On a more serious note - "Indian" and "Native American" and other tribes terms for "the people" (e.g., I believe that those most often called "Eskimo" by people in the south prefer to be called "Innu" or "Inuit".. )
The parts of Canada I've lived in have sometimes been under land claim between the "first nations" people, as they seem to call themselves, and the provincial or federal government. British Columbia was at one time 110% under overlapping claims by the local first nations communities...

I've never understood the "native" term - because I've understood "native" to mean "one born here" - I'm native to Canada even though my grandparents weren't, but I'm not "first nations".

Many people make statements that offend because they don't know the current "what's right" phraseology. for example, when I was very young, the "Negro" was considered a polite replacement for the other "N" word, and then it became "African American."

Where I live now, "Pakeha" refers to us white folks, and the tone with which it is expressed by some of those who were here before the Europeans showed up leaves no doubt that it's not a term of endearment.

Trouble is, if you jump up and down and take great offense, you get great long list of replies like this thread.

A reply in person - e.g., "Sorry mate but I find that offensive." doesn't automatically imply that the entire world is offended, just the speaker. Those who mean no offense don't need to be hauled up in front of the world and shouted at, they need to be reminded that some people take offense, and in case they were unaware of the problem, it's an education moment, rather than a rise up and dump on someone moment...

Perhaps there's a better way to express these thoughts, but I must get off to work..
W
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Old 09-17-2009, 03:49 PM   #72
Hogan
Join Date: Jul 2001
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Re: "Indians"

Quote:
Mary Malmros wrote: View Post
Hey, folks? I know some of you are just trying to have a little fun and lighten up a topic that can get heavy...and I know that Drew's original post may have taken some aback. But I really don't like the mocking and ridiculing of his concern. I really don't like it when people bray, "Aw you're just being PEE CEE!!!" when anyone says that certain words or phrases are offensive, or even just suggests that we examine that possibility. It's dismissive and it's unfair. It smacks of a desire to shoot the messenger rather than hear an uncomfortable message. Can't we do better than that?
No - people who are easily offended need to be mocked & ridiculed in order to toughen them up.
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Old 09-17-2009, 04:18 PM   #73
dalen7
 
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Re: "Indians"

This really goes with my other post - but out of the time frame to update it.

Im adding this as a bit of cultural info, as most Americans dont have the privilege to live in another culture long enough to experience it. [And I mean immersed in it, away from all Western influences, etc.]

We took our older kids out of the Christian school this year and put them in the school across the street. [various issues, to long to get into here, suffice it to say it wasnt too Christian.]

Before taking them out the Director of the school said, "you do know gypsies go to that school." I could hear Jesus rolling over in his grave. [Wait, I forgot he rose from the dead.]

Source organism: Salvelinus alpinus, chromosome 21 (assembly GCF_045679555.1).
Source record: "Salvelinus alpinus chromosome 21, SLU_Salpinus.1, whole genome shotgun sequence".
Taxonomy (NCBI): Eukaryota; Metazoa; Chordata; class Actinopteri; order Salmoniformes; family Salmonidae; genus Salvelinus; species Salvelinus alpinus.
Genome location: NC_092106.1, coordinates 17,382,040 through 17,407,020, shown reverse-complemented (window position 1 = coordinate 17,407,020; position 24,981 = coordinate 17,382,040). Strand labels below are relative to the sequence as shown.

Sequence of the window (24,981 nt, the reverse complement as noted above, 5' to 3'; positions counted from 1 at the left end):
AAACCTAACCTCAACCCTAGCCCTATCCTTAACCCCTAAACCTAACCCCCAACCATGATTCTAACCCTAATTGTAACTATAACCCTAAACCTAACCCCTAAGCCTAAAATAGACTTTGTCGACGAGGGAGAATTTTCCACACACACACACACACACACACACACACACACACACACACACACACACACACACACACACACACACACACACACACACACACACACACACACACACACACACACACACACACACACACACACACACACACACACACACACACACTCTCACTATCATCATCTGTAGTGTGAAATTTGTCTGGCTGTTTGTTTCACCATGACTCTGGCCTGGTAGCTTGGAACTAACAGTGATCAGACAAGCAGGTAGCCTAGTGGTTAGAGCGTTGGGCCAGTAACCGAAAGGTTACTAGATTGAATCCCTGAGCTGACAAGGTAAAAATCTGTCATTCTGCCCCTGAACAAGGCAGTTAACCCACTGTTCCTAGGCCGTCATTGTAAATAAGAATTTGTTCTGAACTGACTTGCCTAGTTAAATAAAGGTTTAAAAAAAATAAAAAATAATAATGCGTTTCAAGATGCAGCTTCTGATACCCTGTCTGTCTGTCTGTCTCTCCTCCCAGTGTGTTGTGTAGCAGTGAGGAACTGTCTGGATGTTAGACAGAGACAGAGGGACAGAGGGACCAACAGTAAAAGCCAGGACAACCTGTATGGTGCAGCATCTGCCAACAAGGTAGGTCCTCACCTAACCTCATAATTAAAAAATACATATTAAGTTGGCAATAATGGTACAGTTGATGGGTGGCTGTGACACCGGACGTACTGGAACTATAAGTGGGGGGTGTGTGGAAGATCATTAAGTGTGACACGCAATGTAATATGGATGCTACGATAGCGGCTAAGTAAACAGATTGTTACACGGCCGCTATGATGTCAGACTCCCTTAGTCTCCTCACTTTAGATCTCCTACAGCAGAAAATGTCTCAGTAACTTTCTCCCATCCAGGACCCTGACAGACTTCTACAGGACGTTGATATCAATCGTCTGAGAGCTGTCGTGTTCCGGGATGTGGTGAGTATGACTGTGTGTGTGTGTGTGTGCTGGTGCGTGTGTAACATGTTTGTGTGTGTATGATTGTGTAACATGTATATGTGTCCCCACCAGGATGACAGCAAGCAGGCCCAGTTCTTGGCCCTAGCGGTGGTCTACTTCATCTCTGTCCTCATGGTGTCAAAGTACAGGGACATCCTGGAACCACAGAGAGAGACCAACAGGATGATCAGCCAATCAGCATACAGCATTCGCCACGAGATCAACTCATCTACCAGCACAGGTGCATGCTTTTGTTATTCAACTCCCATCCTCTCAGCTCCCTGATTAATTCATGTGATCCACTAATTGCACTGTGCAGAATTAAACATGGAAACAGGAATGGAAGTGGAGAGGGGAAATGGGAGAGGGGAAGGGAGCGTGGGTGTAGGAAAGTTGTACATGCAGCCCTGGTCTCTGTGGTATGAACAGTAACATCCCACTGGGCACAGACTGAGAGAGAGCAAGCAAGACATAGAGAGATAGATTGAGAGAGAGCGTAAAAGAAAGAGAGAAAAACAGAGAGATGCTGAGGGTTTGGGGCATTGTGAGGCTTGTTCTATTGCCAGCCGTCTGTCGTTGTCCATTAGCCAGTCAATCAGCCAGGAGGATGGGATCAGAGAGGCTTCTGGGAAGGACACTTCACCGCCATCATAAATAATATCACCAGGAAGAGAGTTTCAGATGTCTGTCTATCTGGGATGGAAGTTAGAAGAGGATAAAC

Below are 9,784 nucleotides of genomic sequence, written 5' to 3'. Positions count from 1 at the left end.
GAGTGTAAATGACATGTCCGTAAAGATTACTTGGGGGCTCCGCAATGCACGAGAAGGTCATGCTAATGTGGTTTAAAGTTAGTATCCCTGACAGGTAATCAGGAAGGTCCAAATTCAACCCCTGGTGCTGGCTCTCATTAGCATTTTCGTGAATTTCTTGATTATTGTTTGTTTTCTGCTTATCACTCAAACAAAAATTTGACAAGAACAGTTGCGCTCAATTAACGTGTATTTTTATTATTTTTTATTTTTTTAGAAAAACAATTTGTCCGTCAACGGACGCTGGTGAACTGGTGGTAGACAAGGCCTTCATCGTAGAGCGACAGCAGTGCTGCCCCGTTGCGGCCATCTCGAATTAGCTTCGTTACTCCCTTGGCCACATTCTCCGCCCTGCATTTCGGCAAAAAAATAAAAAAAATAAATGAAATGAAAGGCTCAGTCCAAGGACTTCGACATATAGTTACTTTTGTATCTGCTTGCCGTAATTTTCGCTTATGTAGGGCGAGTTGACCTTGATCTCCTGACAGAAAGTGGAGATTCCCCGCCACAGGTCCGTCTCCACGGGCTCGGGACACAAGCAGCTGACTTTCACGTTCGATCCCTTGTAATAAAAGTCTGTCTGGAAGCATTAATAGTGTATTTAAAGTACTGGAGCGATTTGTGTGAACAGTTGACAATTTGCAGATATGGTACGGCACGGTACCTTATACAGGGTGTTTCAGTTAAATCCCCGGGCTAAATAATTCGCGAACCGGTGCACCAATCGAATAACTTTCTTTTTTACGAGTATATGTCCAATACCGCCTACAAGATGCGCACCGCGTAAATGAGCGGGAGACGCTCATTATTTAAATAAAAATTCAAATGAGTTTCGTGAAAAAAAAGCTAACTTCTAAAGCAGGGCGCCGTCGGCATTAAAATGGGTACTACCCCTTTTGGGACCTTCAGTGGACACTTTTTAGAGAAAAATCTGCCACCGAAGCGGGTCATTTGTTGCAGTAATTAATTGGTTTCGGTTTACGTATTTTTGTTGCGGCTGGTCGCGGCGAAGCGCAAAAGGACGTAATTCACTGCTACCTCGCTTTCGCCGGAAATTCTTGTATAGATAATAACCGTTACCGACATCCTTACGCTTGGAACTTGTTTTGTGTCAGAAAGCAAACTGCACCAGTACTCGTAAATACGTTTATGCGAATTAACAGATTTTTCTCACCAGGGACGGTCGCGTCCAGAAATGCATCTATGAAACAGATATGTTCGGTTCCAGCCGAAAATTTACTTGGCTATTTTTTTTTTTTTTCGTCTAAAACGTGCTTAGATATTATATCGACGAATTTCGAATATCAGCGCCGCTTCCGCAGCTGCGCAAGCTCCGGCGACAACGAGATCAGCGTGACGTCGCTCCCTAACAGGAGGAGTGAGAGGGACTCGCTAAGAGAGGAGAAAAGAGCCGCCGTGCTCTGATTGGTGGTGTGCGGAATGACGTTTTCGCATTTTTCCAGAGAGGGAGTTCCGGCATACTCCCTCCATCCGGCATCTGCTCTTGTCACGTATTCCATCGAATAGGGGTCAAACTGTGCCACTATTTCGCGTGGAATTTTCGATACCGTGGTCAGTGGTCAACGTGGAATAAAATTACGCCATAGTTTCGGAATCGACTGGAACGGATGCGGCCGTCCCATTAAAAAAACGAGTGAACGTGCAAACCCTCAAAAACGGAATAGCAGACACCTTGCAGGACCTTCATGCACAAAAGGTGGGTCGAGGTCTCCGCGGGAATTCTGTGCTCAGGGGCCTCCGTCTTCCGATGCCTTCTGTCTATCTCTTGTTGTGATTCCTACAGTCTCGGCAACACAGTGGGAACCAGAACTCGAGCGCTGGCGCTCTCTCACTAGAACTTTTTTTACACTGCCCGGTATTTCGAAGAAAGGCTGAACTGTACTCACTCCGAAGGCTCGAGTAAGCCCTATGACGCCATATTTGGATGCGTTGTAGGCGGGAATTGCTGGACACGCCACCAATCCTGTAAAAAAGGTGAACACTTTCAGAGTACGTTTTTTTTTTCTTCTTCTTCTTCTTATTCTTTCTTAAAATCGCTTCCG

True, there are some gypsies there, and my daughter who is in the 4th grade has a gyspie kid who cant read and write. - I dont quite understand how a school can pass someone up that far without them learning basic skills, but I guess it happens even stateside.

People put their kids into the Christian school, [which does receive some gov. money, as well as recently the gov. gave them back the secondary school that used to be fully public - a bit of history and politics to much to go into now] but suffice it to say people put their kids in that school to keep them away from other kids.

Dont fool yourself, this happens stateside as well, just may be a little better white-washed. [appropriate term?]

I dont know, when you think about that this is the way people actually think, it begs the question to be asked, "how did I arrive on this planet?"

Well, suppose there is hope... but that hope is always with the kids - who learn their parents hatred. [I have a friend who appears to have picked up his fathers hatred, and it seems a bit more amplified than the hate his father showed.]

Kids are the future and they magnify what they see in us.
There is hope, as long as they learn the 'right' thing... and by right, I mean letting go of the hate.

Peace

dAlen

dAlen [day•lynn]
dum spiro spero - {While I have breathe - I have hope}

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Old 09-17-2009, 05:21 PM   #74
lbb
Location: Massachusetts
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Re: "Indians"

Quote:
John Hogan wrote: View Post
No - people who are easily offended need to be mocked & ridiculed in order to toughen them up.
So, anyone who ever says that they find something offended is "easily offended" and should be "mocked &[sic] ridiculed". Got it.
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Old 09-17-2009, 06:37 PM   #75
Darryl Cowens
Join Date: Aug 2009
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New Zealand
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Re: "Indians"

Yeah Walter, I don't use the word pakeha on formal documents like the census etc. Not because the word, or any 'hidden meanings' of it offend me.. I just don't see why I should use the word to conform with political correctness. I'm a New Zealander. I'm not British... my great-great grandparents were that.

I don't go around calling myself white, caucasion or NZ European, so I'm not going to call myself a pakeha because I'm not of maori descent. At the end of the day I'm a New Zealander